PM’s Delhi visit
The upcoming state visit of Prime Minister Sher Bahadur Deuba to India will be considered a success only if he comes back with solid Indian assurance on prompt implementation of long-delayed projects like Pancheswor and Arun III. More than this, with nearly the entire Tarai-Madhes belt now submerged, thanks in no small part to unilateral road and dam construction activities of India, PM Deuba should also ask his counterpart, Narendra Modi, to pull down illegal constructions that are inundating Nepal. Since every monsoon there is widespread flooding in both India and Nepal, there is no alternative to the two sides sitting down and working out a mutually-agreeable solution. As those illegal dams and roads on the Indian side are a perennial source of anti-India sentiment in Nepal, it is also in India’s interest to amicably settle the issue. But does our prime minister have the confidence and statesmanship to raise the issue of flooding with clarity and firmness it calls for? If this issue is strongly raised at the highest level, India will be forced to listen.
PM Deuba should also clearly ask India why vital projects like Pancheswor and Arun that it has taken up are delayed for years, sometimes even for decades. One reason Nepali planners have of late been forced to look to China is that they believe the northern neighbor is more reliable with big projects. It is true that even some Chinese projects in Nepal have been delayed. But these days, in the aftermath of the 2015-16 border blockade, and inundation of Nepali territories every year by India’s border infrastructure, giving projects to China has become a politically correct thing to do. The Indians tend to be greatly worried about China’s growing influence in Nepal. But besides raising alarms about China making ‘inroads’ into Nepal, India has not been able to do anything substantive to create a more favorable public image in Nepal and thereby to increase its footprint. The goodwill of Nepali people towards India will drastically increase if it showed genuine interest in mitigating flood risks in Nepal and was serious about honoring its pledges on big projects.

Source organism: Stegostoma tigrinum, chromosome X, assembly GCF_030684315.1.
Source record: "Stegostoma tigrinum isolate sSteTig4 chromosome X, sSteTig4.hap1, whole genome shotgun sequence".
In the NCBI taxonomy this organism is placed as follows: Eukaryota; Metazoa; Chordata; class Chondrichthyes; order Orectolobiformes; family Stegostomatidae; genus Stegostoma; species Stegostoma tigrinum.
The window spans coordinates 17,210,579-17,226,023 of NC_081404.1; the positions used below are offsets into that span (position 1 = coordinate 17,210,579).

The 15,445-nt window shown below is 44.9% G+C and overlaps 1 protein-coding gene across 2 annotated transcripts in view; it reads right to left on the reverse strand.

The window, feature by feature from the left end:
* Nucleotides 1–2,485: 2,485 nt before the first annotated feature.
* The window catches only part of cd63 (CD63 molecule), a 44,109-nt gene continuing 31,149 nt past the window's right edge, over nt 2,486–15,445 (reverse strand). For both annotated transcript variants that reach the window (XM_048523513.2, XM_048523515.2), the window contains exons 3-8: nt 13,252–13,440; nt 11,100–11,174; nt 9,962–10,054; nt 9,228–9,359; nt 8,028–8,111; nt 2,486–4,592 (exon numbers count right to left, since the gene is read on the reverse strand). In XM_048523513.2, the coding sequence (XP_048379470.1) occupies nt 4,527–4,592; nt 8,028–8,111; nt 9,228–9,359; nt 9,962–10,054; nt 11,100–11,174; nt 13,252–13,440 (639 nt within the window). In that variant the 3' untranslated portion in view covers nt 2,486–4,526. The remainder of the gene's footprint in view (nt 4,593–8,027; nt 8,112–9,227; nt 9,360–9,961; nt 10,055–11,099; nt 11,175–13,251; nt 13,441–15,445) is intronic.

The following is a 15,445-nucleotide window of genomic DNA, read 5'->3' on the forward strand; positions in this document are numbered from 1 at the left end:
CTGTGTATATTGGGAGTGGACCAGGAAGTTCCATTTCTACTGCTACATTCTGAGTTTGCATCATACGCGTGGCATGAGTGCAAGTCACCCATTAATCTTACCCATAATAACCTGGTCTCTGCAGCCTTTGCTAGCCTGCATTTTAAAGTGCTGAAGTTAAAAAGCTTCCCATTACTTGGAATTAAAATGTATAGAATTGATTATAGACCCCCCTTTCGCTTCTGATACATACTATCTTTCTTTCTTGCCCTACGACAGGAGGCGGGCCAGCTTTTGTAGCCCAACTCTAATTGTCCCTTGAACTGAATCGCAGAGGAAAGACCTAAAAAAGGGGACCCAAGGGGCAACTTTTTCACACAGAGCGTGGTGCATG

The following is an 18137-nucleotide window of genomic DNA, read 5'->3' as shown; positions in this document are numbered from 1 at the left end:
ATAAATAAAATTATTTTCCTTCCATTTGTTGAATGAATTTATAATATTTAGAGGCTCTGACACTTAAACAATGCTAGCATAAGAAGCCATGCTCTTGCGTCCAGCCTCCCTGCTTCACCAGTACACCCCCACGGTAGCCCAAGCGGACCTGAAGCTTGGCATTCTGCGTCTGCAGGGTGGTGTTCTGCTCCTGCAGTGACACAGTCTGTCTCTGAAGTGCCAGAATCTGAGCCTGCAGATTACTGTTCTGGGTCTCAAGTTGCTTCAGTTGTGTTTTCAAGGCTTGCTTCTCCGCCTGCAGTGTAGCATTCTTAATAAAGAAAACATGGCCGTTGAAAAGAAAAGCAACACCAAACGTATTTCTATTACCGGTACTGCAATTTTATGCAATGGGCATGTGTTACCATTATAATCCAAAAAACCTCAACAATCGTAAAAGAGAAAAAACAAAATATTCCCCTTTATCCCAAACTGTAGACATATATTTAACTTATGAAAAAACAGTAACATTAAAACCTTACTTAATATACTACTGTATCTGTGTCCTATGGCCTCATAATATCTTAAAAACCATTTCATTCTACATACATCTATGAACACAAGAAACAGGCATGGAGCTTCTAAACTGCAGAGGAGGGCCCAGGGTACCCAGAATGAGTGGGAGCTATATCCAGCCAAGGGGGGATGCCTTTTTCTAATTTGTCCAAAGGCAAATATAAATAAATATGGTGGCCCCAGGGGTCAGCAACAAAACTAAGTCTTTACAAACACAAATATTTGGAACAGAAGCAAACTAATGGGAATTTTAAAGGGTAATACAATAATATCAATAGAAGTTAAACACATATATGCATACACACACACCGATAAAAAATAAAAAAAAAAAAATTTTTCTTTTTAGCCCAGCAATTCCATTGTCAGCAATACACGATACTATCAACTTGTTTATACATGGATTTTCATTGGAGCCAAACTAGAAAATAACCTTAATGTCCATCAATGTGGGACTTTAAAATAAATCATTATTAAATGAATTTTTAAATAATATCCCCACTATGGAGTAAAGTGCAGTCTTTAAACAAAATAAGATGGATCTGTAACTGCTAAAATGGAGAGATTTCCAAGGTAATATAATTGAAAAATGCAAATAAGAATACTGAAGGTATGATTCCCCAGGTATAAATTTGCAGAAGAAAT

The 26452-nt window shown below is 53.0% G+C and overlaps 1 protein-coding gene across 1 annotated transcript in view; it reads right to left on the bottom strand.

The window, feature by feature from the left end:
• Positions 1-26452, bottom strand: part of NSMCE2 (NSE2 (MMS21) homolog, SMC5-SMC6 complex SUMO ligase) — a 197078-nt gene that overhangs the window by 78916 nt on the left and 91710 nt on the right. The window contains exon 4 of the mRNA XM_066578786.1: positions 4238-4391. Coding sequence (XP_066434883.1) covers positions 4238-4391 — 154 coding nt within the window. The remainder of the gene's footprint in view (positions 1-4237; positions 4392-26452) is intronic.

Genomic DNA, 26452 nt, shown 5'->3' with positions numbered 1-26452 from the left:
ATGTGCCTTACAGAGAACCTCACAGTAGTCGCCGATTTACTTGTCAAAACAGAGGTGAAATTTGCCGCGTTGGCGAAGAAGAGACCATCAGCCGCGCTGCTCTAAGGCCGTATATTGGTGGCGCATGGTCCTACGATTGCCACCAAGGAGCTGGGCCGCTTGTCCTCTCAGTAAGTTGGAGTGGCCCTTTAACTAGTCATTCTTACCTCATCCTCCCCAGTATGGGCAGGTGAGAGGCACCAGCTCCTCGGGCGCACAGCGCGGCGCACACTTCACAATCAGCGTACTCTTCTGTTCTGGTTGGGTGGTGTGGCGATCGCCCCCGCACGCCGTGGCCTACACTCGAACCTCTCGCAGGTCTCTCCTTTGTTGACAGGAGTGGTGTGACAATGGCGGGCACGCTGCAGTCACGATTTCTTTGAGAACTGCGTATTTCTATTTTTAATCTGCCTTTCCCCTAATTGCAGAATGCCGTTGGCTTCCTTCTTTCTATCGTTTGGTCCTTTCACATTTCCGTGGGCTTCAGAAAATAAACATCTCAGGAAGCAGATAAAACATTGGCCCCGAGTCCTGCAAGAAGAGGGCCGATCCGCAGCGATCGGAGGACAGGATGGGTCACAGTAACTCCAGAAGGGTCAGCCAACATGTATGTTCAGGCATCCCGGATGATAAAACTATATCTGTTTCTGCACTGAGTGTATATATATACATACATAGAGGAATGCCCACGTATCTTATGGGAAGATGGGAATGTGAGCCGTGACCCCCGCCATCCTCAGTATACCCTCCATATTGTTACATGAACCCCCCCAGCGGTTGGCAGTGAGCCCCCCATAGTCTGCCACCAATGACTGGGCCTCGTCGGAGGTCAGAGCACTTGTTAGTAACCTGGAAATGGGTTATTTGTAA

Besides these bilateral issues, another one that is bound to crop up during PM Deuba’s Delhi visit concerns the India-China standoff over Doklam. Directly or indirectly India could seek some kind of reassurance from Nepal that it, in principle, backs India’s position over this disputed tri-junction with Bhutan. PM Deuba should refuse to be pulled into this debate and be mindful that nothing that can be construed as even remotely anti-China appears in the joint declaration issued at the end of his Delhi visit. Nepal’s position of strict neutrality is the right one and PM Deuba should not deviate from it. The prime minister is visiting India when nearly a third of his country is under water and at least 18,000 families have been displaced from their homes. He also goes in the middle of the all-important election cycle. If it turns out to be just another ritualistic visit, that would be a cruel joke on flood victims. They will be expecting something concrete in terms of flood control so that they can safely put behind the days of being terrorized by flood waters.